On Saturday night when my husband told me that Whitney Houston had died, there was a moment of disbelief and I spent the rest of the evening listening to what others like Simon Cowell were saying about her legacy. In an age of auto-tune created success, gimmicks and avant garde costumes, I believe that Whitney’s passing reminds those of us who love and appreciate music, who’ve studied music, and who understand what it takes to do what Whitney made seem effortless, that true talent always withstands the test of time. Listen to any Whitney Houston song and it is still as fresh and vibrant today as it was when she was atop the Billboard charts week after week in the 1980s and 1990s.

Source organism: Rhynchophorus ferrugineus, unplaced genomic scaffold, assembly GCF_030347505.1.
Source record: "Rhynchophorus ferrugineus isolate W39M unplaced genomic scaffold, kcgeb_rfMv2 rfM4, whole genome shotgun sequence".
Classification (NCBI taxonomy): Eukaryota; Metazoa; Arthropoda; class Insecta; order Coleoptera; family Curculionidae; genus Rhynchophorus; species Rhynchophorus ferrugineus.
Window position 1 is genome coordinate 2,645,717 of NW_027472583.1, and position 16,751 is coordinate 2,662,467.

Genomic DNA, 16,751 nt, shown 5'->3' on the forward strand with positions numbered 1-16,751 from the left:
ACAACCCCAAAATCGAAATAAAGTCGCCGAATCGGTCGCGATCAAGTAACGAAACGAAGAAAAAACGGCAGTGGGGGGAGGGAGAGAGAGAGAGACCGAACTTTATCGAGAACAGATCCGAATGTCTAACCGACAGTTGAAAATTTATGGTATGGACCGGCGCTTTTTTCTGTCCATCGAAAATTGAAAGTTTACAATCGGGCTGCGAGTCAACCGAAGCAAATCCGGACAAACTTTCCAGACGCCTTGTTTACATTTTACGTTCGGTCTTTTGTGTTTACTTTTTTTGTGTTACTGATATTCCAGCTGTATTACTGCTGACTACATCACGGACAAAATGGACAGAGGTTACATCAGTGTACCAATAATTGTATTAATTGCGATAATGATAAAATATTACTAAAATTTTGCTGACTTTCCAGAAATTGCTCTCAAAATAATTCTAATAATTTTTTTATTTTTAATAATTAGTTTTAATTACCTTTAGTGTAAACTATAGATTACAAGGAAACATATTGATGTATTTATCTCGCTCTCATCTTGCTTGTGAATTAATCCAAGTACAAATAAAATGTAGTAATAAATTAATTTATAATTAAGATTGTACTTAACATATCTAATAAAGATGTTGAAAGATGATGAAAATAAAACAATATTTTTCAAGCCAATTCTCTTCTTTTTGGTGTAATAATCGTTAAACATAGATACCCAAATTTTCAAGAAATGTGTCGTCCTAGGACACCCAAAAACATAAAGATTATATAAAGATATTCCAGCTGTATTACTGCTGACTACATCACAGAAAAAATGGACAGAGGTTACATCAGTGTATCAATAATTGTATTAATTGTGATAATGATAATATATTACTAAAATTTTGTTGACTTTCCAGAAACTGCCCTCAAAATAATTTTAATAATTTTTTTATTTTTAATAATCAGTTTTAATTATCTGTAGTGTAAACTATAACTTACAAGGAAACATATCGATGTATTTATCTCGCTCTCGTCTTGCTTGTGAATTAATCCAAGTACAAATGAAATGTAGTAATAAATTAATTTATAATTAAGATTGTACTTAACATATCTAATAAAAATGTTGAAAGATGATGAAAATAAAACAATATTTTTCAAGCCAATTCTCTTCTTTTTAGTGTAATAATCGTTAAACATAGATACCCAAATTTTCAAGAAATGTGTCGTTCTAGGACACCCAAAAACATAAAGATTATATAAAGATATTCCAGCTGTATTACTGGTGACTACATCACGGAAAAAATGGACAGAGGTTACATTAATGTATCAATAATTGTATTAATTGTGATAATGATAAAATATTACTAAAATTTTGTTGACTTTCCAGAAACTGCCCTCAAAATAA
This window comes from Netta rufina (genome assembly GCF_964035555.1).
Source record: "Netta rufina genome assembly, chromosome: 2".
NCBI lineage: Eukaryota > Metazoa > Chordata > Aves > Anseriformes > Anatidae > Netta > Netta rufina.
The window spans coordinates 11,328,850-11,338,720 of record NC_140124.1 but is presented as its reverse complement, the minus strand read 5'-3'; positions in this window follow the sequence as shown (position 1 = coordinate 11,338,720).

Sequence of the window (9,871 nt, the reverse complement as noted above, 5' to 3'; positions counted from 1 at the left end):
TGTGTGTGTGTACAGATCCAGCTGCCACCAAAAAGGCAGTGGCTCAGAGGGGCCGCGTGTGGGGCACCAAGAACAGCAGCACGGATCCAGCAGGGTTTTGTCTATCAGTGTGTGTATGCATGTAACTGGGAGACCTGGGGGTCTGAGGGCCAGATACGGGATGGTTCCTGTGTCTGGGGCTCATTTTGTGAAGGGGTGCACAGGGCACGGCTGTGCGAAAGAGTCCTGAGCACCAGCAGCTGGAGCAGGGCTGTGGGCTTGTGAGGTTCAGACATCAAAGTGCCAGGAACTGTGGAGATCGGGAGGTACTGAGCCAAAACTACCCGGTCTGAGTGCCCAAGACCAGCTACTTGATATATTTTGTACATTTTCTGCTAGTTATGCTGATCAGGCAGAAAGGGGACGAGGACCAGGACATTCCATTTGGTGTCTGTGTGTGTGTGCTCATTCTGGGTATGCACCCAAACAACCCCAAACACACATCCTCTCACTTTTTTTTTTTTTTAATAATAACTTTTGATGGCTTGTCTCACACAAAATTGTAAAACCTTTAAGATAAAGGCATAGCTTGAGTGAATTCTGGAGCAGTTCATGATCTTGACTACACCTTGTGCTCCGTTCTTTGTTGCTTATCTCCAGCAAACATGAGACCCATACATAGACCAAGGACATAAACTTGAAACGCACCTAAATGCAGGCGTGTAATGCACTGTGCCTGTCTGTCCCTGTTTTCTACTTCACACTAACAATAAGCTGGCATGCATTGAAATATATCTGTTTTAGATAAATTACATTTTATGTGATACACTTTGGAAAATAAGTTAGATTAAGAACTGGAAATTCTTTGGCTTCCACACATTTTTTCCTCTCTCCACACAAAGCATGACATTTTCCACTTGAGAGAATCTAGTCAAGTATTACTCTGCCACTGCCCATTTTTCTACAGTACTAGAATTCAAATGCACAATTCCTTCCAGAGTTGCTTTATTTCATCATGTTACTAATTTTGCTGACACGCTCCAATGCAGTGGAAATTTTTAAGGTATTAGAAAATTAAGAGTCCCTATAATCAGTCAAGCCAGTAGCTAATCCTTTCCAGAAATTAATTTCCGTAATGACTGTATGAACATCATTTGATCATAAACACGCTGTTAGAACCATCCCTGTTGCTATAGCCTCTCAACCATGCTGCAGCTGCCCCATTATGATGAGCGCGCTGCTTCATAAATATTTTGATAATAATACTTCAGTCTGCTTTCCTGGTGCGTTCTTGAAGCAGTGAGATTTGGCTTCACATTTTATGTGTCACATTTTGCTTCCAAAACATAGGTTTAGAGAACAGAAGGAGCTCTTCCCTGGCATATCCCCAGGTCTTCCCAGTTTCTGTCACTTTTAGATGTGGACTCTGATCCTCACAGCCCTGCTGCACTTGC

When you try to sing a Whitney song, you realize instantly why she was one of the absolute best ever because she would hit a note in one octave and instead of going down and coming back to that octave, Whitney would hold the note and go up another octave, so that two or three octaves later she had lost even some of the best singers. But then, Whitney also understood control and finesse and could take a simple song like “Jesus Loves Me” to another level with little or no vocal gymnastics. That’s why we were all rooting for Whitney, that’s why we will miss her deeply. Because in an age when you can be popular or famous with absolutely no discernable talent, Whitney reminds us all that in the end, it is unequivocal talent that inspires and endures.

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